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Parents: Rights & Responsibilities

What is a parent?

Parent means mother or father. Paternity refers to the father of a child, and maternity refers to the mother of the child.

The term “parent” also may include the child's legal guardian, a step-parent, or someone who stands in the place of a parent to the child. A person could be considered a parent if that person has demonstrated a “settled intention” to treat the child as his or her own.

This might be the case if, for example, the child’s parent has a new common-law partner and that person acts as a parent to the child.

When a child is legally adopted, the adoptive parents become the child’s legal parents, with the same rights and obligations as birth parents.

What are the rights and responsibilities of parents?

Both parents have responsibilities and rights. There are federal and provincial laws to protect and care for children. Some of these are:

  • The Criminal Code of Canada says parents have a duty to give their children the "necessaries of life" until age 16. These include food, clothing, shelter, medical care and education. Failure to supply these is punishable by up to 2 years in prison.
  • The Criminal Code says it is illegal to abandon a child or expose a child under 10 to danger.
  • The PEI Family Law Act says that parents have an obligation to provide support to unmarried dependent children under the age of 18 - if the parent has the ability to pay.

In PEI, decisions made under the Child Protection Act must be “in the best interests of the children”. The Act sets out circumstances where a child may be found to be “in need of protection” – for example, if the child is not receiving proper care, education, supervision, guidance, or control or if the child is living in a home with domestic violence. Where there are grounds to consider a child to be “in need of protection”, the child can be removed from the care of the parents - by agreement, by apprehension, or by court order. In most cases, a plan is developed and acted upon to help the parents create a better situation for their child.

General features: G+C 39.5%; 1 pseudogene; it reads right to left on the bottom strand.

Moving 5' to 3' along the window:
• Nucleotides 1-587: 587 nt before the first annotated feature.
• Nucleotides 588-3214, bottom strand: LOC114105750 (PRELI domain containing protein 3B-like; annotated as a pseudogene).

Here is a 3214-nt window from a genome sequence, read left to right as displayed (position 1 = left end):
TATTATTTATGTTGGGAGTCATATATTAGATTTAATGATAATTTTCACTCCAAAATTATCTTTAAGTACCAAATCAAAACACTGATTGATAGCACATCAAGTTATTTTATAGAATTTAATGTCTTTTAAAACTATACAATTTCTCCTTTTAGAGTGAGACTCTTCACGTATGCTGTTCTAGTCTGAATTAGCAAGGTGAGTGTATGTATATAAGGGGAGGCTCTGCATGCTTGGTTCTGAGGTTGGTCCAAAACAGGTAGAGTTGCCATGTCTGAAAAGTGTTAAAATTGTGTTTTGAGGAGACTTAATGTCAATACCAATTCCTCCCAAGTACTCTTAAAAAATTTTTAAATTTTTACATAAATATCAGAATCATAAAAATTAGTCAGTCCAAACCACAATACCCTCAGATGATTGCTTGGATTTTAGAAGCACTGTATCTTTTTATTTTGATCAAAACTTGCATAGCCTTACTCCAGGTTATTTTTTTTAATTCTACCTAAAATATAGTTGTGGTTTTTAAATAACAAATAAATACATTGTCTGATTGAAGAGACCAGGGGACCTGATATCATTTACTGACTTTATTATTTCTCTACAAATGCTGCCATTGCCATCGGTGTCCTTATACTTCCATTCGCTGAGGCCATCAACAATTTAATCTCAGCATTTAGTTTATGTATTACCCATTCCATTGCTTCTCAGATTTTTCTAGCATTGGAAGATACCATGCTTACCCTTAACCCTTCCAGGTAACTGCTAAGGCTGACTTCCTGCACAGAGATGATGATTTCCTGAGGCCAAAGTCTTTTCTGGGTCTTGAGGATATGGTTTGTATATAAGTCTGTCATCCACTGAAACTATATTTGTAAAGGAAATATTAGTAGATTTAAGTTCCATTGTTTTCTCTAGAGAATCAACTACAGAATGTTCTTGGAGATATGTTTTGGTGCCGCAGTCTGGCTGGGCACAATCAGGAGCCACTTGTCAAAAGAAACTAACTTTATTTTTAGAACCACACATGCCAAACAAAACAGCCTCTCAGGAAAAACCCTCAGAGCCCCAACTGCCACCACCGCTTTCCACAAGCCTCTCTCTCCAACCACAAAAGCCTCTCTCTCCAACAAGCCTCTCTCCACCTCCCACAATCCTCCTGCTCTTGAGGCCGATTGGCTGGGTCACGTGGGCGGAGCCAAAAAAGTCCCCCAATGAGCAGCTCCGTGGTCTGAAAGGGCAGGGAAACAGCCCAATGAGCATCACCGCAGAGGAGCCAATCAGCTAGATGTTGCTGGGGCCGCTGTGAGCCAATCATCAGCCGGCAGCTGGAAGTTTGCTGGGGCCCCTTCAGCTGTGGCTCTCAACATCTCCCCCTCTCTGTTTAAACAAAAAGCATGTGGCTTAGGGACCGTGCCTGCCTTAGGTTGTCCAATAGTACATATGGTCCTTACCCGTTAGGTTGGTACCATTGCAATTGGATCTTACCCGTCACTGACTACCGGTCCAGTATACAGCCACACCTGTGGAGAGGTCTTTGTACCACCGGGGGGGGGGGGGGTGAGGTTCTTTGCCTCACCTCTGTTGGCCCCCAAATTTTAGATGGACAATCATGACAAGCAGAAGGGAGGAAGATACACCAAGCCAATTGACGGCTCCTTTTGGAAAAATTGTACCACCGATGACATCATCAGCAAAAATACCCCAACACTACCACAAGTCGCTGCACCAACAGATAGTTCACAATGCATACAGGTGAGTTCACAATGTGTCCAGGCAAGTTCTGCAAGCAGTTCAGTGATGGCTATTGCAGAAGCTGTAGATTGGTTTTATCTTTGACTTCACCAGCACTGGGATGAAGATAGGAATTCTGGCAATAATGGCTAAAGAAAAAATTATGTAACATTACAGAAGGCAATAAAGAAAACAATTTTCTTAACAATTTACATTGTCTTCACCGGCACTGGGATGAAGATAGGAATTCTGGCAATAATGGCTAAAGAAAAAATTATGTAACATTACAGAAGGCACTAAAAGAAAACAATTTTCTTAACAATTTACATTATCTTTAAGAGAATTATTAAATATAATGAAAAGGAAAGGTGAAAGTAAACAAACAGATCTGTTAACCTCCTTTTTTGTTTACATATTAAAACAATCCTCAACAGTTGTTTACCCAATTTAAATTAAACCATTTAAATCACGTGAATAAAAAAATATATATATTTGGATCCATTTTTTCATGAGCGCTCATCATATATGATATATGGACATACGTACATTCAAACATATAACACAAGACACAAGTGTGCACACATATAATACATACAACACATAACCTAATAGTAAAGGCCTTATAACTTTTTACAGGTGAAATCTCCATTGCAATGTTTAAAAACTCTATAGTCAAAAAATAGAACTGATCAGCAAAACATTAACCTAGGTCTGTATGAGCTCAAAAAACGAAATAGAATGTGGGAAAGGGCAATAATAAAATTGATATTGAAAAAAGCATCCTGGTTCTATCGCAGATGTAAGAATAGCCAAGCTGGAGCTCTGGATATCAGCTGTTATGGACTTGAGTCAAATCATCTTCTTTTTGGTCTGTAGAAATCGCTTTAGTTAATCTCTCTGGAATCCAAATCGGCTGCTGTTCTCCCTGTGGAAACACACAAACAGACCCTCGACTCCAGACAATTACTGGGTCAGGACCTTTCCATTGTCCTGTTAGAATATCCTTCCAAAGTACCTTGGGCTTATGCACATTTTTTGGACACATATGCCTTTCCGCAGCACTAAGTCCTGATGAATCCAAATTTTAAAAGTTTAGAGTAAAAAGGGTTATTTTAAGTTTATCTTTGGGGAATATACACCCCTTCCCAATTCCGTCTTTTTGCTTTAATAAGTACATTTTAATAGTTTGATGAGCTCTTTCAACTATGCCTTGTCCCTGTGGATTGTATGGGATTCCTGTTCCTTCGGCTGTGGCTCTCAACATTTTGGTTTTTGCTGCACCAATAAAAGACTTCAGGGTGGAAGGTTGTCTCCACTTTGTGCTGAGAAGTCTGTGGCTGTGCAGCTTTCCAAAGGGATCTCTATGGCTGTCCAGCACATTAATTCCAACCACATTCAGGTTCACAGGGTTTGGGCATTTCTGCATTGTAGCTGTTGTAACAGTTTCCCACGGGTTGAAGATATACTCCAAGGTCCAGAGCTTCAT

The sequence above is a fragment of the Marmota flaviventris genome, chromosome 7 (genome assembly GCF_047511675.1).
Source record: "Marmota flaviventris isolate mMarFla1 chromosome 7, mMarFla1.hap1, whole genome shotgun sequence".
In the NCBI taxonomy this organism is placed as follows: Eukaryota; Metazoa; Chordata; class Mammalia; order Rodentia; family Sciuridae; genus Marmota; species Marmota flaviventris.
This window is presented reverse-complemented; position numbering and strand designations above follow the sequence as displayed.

Removing a child from the parents and putting him or her in care is called “apprehension”. Many people call this “making the child a ward of the court”, though that term is no longer officially used.

While a child is in care, parents no longer have legal custody. This can be temporary or permanent, though a permanent arrangement is usually a last resort. If the parent’s behavior presents a danger or is harmful to the child and all attempts to improve the situation have not worked, a permanent arrangement will be considered. A parent may be able to use a Legal Aid lawyer in this situation, if he or she wishes to challenge the application for either temporary or permanent custody.

It is important to remember that your child will not be taken into care because you find it hard to make ends meet or you are finding parenting difficult. In fact, a child is not taken into care unless in a dangerous or harmful situation and, even then, care is often a temporary arrangement with the child returning home when the situation is made safe again.

Anyone who suspects a child is being abused or neglected, must report it to the Director of Child Protection or to the police. The report will be investigated. If you know a child is being abused or neglected, and you don’t report it, you could be fined. You can report suspected child abuse or neglect by phoning 368-6868 or 1-800-341-6868.

This pamphlet contains general information about the law. It is not a complete statement about the law in this area and is not a substitute for legal advice. To receive legal advice, you need to speak to a lawyer. Community Legal Information Association of PEI Inc. (CLIA) is a charitable organization funded by the Department of Justice Canada, Department of Environment, Labour and Justice, the Law Foundation of PEI, and other funding sources.

CLIA provides Islanders with understandable and useful information about the law and the justice system in PEI. For more information, you can telephone CLIA at 902-892-0853 or 1-800-240-9798, visit our website at www.cliapei.ca or email us at clia@cliapei.ca . You can also find us at: www.facebook.com/CLIAPEI, www.twitter.com/CLIAPEI and www.youtube.com/CLIAPEI.

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ISBN 978-1-894267-17-5

Revised April 2005